In a 200-page report out today, HRW found that the retail giant stands out for the magnitude and aggressiveness of its anti-union tactics.
HRW senior researcher Carol Pier said: 'Wal-Mart workers have virtually no chance to organise, because they're up against unfair US labour laws and a giant company will do anything to keep unions out. [Wal-Mart] devastates workers' right to form and join unions.'
Wal-Mart is the largest private US employer, with 1.3 million workers. It made sales of US$351.14 billion (£175.35 billion) and profits of US$11.3 billion (£5.64 billion) in the fiscal year to January.
The HRW investigation said Wal-Mart indoctrinates workers and managers to oppose unions from the moment they're hired. The charity said managers receive explicit instructions on keeping out unions, many of which are found in the company's Manager's Toolbox - a guide to managers on 'how to remain union free in the event that union organisers choose your facility as the next target'.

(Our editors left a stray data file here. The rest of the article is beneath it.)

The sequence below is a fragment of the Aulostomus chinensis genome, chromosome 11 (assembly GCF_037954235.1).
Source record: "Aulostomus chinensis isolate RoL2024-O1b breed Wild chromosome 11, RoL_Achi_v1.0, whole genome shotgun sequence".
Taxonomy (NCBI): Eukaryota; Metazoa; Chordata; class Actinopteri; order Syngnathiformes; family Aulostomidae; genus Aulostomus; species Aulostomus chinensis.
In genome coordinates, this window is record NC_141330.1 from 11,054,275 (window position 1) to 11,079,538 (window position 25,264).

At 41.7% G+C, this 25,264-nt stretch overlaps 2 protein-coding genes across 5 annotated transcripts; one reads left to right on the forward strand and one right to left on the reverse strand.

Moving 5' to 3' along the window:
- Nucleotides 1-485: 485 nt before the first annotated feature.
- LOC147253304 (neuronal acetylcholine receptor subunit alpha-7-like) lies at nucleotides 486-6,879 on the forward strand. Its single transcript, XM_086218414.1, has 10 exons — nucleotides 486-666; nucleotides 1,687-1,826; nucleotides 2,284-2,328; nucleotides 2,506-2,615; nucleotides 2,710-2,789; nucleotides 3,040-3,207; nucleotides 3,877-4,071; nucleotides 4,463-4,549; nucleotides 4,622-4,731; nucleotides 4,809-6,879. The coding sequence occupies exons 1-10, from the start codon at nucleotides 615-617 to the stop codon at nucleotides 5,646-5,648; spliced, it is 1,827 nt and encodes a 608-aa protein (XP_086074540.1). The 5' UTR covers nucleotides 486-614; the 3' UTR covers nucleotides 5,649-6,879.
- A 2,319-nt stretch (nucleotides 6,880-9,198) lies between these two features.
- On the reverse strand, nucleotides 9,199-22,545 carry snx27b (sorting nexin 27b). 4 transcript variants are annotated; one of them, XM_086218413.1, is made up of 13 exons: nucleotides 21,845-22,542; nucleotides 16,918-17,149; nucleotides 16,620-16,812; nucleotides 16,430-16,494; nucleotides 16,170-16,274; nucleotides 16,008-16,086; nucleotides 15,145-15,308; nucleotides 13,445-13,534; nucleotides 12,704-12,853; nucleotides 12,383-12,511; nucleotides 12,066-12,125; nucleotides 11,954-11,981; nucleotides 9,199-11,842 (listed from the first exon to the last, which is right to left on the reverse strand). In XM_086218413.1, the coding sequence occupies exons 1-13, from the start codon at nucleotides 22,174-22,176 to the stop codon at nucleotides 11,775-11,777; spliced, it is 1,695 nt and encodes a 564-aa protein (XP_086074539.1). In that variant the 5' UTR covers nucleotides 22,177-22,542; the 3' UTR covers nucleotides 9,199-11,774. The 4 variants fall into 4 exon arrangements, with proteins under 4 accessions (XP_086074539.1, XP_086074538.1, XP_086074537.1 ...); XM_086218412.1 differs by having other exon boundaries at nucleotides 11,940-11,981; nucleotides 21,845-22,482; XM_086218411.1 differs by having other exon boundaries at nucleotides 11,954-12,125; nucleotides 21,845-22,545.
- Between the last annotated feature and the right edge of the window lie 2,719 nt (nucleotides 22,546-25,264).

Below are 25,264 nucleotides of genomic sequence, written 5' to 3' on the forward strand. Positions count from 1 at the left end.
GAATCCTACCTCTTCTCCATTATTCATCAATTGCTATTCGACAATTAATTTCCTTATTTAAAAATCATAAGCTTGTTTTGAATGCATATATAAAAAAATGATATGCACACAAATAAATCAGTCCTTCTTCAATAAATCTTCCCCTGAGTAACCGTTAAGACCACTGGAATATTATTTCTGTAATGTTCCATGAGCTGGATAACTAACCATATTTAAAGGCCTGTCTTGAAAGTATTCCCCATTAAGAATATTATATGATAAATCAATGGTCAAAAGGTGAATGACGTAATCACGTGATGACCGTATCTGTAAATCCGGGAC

The group has demanded Wal-Mart ceases all tactics, both legal and illegal, that undercut workers' right to organise. HRW has also called for the retailer to pledge a neutral stance on union formation.
In its response to the investigation, Wal-Mart said the charity has produced a 'pro-union' report and used 'incomplete interviews and unsubstantiated allegations from as much as six to seven years ago'.
The United Food and Commercial Workers (UFCW), a US union, also recently launched a campaign against the UK's biggest supermarket Tesco ahead of its US debut later this year, claiming the retailer promotes underage drinking. However, it is thought the union's protest is part of a wider campaign to ensure Tesco workers in the US will get recognised union representation, unlike rival Wal-Mart.